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Old 07-03-2014, 09:01 AM   #21
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Originally Posted by rodsterinfl View Post
"Sometime in the 80's they put OSB floors in trailers. My 81 has plywood floors"

This is something that bothers me on the floor type- OSB versus plywood. Originally I was told all Safaris had OSB but that is not the case on mine. Then, like posted here that Airstream used OSB in all models from 1981-2007 or such and such. Does anyone know this info. I just know that my '06 Safari, built in June 05 has plywood.
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Old 07-03-2014, 10:17 AM   #22
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Quote:
Originally Posted by rodsterinfl View Post
"Sometime in the 80's they put OSB floors in trailers. My 81 has plywood floors"

This is something that bothers me on the floor type- OSB versus plywood. Originally I was told all Safaris had OSB but that is not the case on mine. Then, like posted here that Airstream used OSB in all models from 1981-2007 or such and such. Does anyone know this info. I just know that my '06 Safari, built in June 05 has plywood.
Who knows...

The Safari is the bottom end of their lineup correct? Our 1999 Safari has plywood floors. No OSB. Still solid.

But the clear coat... peeled well before we bought it. Stripped the rest off. I like the look ours has now, my wife doesn't.
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Old 07-05-2014, 10:43 AM   #23
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The Safari is the bottom end of their lineup correct? Our 1999 Safari has plywood floors. No OSB. Still solid.

But the clear coat... peeled well before we bought it. Stripped the rest off. I like the look ours has now, my wife doesn't.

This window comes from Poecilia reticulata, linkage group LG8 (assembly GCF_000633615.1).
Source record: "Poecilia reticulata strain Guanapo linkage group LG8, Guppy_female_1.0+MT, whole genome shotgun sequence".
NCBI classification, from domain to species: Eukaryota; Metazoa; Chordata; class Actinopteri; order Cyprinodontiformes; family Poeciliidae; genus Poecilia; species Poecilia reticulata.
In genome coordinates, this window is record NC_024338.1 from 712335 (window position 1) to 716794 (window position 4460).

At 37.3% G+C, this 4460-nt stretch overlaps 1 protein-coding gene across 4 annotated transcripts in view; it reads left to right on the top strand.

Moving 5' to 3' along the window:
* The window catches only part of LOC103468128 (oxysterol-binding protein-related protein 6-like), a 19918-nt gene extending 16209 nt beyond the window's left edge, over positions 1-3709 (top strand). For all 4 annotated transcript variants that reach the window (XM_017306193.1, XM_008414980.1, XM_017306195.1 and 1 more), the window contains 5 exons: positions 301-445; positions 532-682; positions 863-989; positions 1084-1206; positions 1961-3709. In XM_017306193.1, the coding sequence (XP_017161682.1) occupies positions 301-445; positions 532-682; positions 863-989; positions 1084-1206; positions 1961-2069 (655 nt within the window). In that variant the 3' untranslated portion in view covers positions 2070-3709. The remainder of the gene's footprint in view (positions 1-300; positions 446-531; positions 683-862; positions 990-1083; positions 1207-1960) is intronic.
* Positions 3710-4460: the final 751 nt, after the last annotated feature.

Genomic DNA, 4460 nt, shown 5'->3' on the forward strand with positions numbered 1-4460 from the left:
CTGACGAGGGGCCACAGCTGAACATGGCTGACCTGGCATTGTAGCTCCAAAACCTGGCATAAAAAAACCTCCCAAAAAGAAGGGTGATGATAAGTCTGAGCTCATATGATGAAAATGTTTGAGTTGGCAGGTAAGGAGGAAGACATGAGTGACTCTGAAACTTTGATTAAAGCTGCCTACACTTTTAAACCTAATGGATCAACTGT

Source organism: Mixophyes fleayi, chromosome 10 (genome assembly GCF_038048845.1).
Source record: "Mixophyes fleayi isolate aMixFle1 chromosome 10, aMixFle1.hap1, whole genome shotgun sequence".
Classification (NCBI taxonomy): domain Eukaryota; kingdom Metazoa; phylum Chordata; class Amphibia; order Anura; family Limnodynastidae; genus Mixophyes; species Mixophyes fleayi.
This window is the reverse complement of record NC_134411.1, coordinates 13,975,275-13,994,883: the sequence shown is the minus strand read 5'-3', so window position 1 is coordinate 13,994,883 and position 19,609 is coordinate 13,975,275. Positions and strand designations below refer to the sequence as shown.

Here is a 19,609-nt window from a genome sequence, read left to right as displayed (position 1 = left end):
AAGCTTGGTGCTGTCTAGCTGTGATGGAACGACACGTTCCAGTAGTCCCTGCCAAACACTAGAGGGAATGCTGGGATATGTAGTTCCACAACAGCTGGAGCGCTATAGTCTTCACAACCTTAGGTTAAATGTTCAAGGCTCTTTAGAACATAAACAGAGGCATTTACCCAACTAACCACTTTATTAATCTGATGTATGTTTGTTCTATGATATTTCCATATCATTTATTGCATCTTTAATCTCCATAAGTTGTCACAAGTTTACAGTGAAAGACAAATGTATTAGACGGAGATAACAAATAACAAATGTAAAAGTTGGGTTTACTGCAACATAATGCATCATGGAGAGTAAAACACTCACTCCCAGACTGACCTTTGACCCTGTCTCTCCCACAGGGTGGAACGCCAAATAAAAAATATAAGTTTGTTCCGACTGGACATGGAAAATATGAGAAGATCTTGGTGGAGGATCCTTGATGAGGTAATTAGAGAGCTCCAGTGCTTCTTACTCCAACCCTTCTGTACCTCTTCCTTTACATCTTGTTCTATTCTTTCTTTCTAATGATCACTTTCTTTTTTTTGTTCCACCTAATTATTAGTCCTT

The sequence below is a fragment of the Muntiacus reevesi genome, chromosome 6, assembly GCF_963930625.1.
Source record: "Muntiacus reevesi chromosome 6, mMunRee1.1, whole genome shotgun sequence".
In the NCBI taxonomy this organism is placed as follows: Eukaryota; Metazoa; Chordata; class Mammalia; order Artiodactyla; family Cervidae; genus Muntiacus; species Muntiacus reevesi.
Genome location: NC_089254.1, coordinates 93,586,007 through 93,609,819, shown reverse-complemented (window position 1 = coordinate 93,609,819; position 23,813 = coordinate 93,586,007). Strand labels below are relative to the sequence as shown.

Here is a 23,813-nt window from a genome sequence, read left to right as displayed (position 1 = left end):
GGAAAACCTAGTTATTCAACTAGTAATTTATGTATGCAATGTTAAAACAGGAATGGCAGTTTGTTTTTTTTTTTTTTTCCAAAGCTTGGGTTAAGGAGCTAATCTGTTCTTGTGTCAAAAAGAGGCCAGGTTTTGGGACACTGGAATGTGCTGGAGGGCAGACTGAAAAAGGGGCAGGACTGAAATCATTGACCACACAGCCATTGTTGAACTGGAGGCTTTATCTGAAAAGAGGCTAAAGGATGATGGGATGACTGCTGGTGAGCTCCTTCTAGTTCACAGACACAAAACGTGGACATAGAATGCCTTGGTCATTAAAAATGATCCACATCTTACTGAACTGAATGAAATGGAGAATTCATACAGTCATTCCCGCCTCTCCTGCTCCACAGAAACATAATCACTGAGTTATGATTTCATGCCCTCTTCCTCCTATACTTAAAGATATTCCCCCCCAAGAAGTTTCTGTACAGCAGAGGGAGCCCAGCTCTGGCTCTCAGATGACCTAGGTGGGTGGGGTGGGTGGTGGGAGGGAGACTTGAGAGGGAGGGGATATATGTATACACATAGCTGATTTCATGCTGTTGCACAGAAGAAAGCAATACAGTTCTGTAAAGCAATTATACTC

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Just finished looking over your website. Nice. I like the park listing with prices. It renewed my faith in lower cost campgrounds- that they are still out there. I think that $30 is pushing it for a night when you are bringing your own room!

So, at least yours and mine are plywood and that is a '99 and an '06. It must not be model line specific. I have seen pics of Airstreams with OSB flooring so they did use it at some point but on what or for what period of time?
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Old 07-05-2014, 11:22 AM   #24
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Beatrice purchased Airstream in July 1969

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Originally Posted by Belegedhel View Post
The Beatrice years were from '67 to '79. There are plenty of folks who think those are "bad" years for material quality, but I think its way blown out of proportion. The main problems seen with this era of trailer is rot in the rear end flooring, and tail end droop, sag, and separation. All of these problems are specific to the design (both the shape of the trailers, and the length), and are difficult to simply blame on "poor quality materials." As mentioned above, there are trailers built since 2000 that have cracked frames, and floors made of particle board that disintegrate when they get wet. At least the Beatrice trailers had plywood floors.
It is my understanding that 1969 (July) is when Beatrice purchased Airstream.....not sure how fast they acted but that might mean their changes came in 1970 or after IMHO.
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Old 07-05-2014, 11:23 AM   #25